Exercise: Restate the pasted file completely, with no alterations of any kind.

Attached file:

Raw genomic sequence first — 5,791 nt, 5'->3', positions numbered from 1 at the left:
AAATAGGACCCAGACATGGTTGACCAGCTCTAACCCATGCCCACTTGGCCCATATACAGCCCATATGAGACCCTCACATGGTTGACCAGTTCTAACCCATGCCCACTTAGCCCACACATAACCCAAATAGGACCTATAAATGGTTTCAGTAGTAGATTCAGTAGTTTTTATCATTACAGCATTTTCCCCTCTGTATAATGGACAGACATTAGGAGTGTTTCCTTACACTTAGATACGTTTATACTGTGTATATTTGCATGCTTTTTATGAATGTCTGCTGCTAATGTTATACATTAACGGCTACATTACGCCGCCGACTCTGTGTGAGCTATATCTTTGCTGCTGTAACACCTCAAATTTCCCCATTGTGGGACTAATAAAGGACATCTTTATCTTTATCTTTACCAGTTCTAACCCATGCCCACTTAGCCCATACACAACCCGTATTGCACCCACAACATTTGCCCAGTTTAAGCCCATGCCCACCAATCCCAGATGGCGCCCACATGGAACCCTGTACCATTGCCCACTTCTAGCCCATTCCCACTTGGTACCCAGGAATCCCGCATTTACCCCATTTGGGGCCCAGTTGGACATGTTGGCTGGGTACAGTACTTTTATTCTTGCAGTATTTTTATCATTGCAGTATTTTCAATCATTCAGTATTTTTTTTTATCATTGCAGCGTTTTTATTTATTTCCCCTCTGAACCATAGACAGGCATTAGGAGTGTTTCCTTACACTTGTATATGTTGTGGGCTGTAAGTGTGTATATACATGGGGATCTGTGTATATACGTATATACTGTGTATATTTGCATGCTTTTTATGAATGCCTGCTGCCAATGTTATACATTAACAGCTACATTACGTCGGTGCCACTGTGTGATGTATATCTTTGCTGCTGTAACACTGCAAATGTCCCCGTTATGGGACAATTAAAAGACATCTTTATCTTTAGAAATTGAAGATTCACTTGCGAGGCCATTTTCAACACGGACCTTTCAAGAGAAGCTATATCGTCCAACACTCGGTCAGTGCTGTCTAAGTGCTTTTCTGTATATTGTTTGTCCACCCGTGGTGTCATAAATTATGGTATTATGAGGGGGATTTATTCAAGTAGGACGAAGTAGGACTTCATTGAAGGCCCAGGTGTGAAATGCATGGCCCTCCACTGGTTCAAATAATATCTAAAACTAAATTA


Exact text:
Raw genomic sequence first — 5,791 nt, 5'->3', positions numbered from 1 at the left:
AAATAGGACCCAGACATGGTTGACCAGCTCTAACCCATGCCCACTTGGCCCATATACAGCCCATATGAGACCCTCACATGGTTGACCAGTTCTAACCCATGCCCACTTAGCCCACACATAACCCAAATAGGACCTATAAATGGTTTCAGTAGTAGATTCAGTAGTTTTTATCATTACAGCATTTTCCCCTCTGTATAATGGACAGACATTAGGAGTGTTTCCTTACACTTAGATACGTTTATACTGTGTATATTTGCATGCTTTTTATGAATGTCTGCTGCTAATGTTATACATTAACGGCTACATTACGCCGCCGACTCTGTGTGAGCTATATCTTTGCTGCTGTAACACCTCAAATTTCCCCATTGTGGGACTAATAAAGGACATCTTTATCTTTATCTTTACCAGTTCTAACCCATGCCCACTTAGCCCATACACAACCCGTATTGCACCCACAACATTTGCCCAGTTTAAGCCCATGCCCACCAATCCCAGATGGCGCCCACATGGAACCCTGTACCATTGCCCACTTCTAGCCCATTCCCACTTGGTACCCAGGAATCCCGCATTTACCCCATTTGGGGCCCAGTTGGACATGTTGGCTGGGTACAGTACTTTTATTCTTGCAGTATTTTTATCATTGCAGTATTTTCAATCATTCAGTATTTTTTTTTATCATTGCAGCGTTTTTATTTATTTCCCCTCTGAACCATAGACAGGCATTAGGAGTGTTTCCTTACACTTGTATATGTTGTGGGCTGTAAGTGTGTATATACATGGGGATCTGTGTATATACGTATATACTGTGTATATTTGCATGCTTTTTATGAATGCCTGCTGCCAATGTTATACATTAACAGCTACATTACGTCGGTGCCACTGTGTGATGTATATCTTTGCTGCTGTAACACTGCAAATGTCCCCGTTATGGGACAATTAAAAGACATCTTTATCTTTAGAAATTGAAGATTCACTTGCGAGGCCATTTTCAACACGGACCTTTCAAGAGAAGCTATATCGTCCAACACTCGGTCAGTGCTGTCTAAGTGCTTTTCTGTATATTGTTTGTCCACCCGTGGTGTCATAAATTATGGTATTATGAGGGGGATTTATTCAAGTAGGACGAAGTAGGACTTCATTGAAGGCCCAGGTGTGAAATGCATGGCCCTCCACTGGTTCAAATAATATCTAAAACTAAATTA